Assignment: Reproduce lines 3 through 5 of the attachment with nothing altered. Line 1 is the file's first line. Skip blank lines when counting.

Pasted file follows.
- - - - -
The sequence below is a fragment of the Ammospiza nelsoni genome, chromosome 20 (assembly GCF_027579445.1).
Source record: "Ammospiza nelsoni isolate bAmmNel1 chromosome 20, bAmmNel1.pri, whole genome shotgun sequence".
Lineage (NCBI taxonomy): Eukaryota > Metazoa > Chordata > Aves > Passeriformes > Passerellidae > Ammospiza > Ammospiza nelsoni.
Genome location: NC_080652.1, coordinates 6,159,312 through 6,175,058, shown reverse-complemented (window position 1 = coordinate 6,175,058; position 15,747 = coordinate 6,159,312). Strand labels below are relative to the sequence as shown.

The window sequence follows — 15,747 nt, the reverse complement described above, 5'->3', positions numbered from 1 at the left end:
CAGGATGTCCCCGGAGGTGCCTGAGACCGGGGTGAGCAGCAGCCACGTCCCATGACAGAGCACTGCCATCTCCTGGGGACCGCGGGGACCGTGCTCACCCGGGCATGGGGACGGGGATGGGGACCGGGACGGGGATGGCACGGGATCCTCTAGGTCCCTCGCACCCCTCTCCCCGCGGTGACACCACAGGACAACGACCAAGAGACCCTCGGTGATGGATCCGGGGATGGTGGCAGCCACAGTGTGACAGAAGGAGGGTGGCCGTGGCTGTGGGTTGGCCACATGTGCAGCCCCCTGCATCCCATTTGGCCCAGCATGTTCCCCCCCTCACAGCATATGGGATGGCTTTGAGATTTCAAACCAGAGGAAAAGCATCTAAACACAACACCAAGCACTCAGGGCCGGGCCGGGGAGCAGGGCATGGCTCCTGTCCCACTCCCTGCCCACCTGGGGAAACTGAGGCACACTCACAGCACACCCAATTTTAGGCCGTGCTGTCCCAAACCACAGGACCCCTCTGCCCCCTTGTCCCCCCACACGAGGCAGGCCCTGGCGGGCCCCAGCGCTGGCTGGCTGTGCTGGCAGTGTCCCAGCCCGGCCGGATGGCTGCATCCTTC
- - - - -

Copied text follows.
Lineage (NCBI taxonomy): Eukaryota > Metazoa > Chordata > Aves > Passeriformes > Passerellidae > Ammospiza > Ammospiza nelsoni.
Genome location: NC_080652.1, coordinates 6,159,312 through 6,175,058, shown reverse-complemented (window position 1 = coordinate 6,175,058; position 15,747 = coordinate 6,159,312). Strand labels below are relative to the sequence as shown.

The window sequence follows — 15,747 nt, the reverse complement described above, 5'->3', positions numbered from 1 at the left end: